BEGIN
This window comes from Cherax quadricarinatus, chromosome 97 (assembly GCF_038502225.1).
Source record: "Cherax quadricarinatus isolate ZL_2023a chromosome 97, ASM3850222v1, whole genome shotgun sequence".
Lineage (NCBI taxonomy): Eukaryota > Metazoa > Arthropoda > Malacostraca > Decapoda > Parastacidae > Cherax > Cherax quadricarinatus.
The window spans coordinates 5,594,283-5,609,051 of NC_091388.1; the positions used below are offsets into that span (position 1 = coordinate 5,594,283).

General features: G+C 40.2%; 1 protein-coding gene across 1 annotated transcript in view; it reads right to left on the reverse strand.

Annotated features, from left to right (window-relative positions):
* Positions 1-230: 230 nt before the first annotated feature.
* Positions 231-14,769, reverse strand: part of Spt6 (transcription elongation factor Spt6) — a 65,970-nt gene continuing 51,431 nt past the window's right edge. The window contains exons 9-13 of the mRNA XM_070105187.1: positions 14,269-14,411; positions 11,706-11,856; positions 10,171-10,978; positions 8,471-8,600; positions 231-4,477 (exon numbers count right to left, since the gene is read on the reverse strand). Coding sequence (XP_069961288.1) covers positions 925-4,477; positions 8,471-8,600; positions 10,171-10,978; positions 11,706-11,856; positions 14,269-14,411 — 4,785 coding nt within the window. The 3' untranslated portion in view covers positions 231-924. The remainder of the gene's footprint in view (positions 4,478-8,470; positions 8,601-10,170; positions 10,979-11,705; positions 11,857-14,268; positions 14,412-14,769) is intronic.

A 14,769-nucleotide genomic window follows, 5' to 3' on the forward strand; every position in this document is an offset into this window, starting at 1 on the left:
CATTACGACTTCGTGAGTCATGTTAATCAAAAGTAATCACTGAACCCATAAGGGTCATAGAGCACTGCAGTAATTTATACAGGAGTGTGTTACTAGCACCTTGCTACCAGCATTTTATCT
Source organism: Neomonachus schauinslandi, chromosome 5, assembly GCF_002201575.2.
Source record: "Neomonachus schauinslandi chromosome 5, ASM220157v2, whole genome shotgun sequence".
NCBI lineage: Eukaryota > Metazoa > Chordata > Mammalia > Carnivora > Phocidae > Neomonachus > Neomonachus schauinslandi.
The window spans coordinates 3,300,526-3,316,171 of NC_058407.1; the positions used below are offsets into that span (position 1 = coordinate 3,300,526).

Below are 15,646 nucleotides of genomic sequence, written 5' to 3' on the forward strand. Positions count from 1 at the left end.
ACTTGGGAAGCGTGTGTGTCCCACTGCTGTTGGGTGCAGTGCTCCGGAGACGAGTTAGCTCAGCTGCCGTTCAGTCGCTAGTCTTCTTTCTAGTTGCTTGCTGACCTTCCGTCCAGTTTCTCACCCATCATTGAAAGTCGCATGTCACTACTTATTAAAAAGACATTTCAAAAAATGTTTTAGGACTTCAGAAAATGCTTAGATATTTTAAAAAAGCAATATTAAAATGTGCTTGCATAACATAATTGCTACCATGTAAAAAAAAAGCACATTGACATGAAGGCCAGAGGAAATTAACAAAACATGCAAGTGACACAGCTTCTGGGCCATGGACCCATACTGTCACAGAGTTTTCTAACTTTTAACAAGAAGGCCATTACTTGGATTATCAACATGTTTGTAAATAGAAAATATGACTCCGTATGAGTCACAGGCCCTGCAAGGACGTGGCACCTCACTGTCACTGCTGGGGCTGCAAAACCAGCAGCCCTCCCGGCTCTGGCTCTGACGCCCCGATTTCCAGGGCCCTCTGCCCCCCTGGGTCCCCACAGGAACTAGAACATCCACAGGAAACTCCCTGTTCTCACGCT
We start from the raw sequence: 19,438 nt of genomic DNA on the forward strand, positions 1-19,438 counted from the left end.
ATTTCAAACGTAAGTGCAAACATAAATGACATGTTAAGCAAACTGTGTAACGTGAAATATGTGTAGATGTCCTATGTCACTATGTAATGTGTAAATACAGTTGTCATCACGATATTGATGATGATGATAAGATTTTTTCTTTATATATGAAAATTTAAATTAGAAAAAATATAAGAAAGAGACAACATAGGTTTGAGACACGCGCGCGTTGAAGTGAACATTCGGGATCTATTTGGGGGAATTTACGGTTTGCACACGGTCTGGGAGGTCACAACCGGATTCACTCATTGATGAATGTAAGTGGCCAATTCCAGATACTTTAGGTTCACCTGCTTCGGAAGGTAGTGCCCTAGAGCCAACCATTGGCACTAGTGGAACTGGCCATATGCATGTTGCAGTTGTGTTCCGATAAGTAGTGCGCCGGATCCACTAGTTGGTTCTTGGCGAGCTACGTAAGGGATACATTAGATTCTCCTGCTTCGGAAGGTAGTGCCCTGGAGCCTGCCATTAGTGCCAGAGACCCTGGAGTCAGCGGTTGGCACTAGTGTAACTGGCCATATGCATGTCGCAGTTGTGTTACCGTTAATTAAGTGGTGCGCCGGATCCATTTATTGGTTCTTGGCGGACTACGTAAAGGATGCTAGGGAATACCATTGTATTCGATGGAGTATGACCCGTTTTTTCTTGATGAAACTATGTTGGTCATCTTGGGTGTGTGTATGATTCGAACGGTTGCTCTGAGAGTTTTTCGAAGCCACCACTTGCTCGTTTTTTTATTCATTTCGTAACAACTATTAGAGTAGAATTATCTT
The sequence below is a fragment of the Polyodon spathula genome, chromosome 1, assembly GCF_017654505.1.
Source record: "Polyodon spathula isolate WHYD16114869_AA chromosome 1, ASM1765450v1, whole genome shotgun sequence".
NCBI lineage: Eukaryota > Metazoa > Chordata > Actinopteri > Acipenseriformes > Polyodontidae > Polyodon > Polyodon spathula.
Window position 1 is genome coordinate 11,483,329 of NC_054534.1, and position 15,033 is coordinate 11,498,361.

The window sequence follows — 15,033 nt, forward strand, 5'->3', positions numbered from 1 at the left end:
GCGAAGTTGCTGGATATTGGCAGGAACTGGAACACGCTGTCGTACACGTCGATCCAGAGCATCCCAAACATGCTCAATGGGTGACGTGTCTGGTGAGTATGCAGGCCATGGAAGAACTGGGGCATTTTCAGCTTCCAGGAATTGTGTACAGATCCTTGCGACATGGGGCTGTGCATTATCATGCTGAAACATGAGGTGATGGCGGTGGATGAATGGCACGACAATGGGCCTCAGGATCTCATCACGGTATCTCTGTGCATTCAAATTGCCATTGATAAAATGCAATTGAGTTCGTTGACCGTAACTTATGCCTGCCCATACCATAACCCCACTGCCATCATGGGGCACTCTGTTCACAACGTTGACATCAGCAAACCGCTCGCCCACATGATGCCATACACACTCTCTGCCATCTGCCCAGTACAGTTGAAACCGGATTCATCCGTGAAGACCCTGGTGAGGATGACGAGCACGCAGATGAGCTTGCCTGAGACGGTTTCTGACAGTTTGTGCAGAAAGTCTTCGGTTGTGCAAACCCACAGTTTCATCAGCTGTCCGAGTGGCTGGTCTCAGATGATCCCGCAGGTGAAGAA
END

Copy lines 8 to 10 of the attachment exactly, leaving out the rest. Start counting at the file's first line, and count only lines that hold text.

* Positions 231-14,769, reverse strand: part of Spt6 (transcription elongation factor Spt6) — a 65,970-nt gene continuing 51,431 nt past the window's right edge. The window contains exons 9-13 of the mRNA XM_070105187.1: positions 14,269-14,411; positions 11,706-11,856; positions 10,171-10,978; positions 8,471-8,600; positions 231-4,477 (exon numbers count right to left, since the gene is read on the reverse strand). Coding sequence (XP_069961288.1) covers positions 925-4,477; positions 8,471-8,600; positions 10,171-10,978; positions 11,706-11,856; positions 14,269-14,411 — 4,785 coding nt within the window. The 3' untranslated portion in view covers positions 231-924. The remainder of the gene's footprint in view (positions 4,478-8,470; positions 8,601-10,170; positions 10,979-11,705; positions 11,857-14,268; positions 14,412-14,769) is intronic.

A 14,769-nucleotide genomic window follows, 5' to 3' on the forward strand; every position in this document is an offset into this window, starting at 1 on the left:
CATTACGACTTCGTGAGTCATGTTAATCAAAAGTAATCACTGAACCCATAAGGGTCATAGAGCACTGCAGTAATTTATACAGGAGTGTGTTACTAGCACCTTGCTACCAGCATTTTATCT